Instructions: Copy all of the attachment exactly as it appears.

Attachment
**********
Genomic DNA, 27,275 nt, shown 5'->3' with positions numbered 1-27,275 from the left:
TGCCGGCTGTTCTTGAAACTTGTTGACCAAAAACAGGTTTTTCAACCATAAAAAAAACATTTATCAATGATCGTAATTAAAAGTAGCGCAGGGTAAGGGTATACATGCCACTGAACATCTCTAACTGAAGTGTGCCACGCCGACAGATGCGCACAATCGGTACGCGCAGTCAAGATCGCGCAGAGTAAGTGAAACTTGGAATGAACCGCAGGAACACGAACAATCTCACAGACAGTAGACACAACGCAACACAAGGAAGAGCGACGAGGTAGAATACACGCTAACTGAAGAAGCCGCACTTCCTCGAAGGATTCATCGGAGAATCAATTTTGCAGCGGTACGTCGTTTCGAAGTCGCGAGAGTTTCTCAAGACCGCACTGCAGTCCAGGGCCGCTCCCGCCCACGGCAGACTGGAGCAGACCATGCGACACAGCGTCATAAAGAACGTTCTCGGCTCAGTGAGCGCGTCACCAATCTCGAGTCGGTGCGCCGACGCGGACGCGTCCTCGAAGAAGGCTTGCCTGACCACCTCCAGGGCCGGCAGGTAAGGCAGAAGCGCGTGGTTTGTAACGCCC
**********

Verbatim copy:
Genomic DNA, 27,275 nt, shown 5'->3' with positions numbered 1-27,275 from the left:
TGCCGGCTGTTCTTGAAACTTGTTGACCAAAAACAGGTTTTTCAACCATAAAAAAAACATTTATCAATGATCGTAATTAAAAGTAGCGCAGGGTAAGGGTATACATGCCACTGAACATCTCTAACTGAAGTGTGCCACGCCGACAGATGCGCACAATCGGTACGCGCAGTCAAGATCGCGCAGAGTAAGTGAAACTTGGAATGAACCGCAGGAACACGAACAATCTCACAGACAGTAGACACAACGCAACACAAGGAAGAGCGACGAGGTAGAATACACGCTAACTGAAGAAGCCGCACTTCCTCGAAGGATTCATCGGAGAATCAATTTTGCAGCGGTACGTCGTTTCGAAGTCGCGAGAGTTTCTCAAGACCGCACTGCAGTCCAGGGCCGCTCCCGCCCACGGCAGACTGGAGCAGACCATGCGACACAGCGTCATAAAGAACGTTCTCGGCTCAGTGAGCGCGTCACCAATCTCGAGTCGGTGCGCCGACGCGGACGCGTCCTCGAAGAAGGCTTGCCTGACCACCTCCAGGGCCGGCAGGTAAGGCAGAAGCGCGTGGTTTGTAACGCCC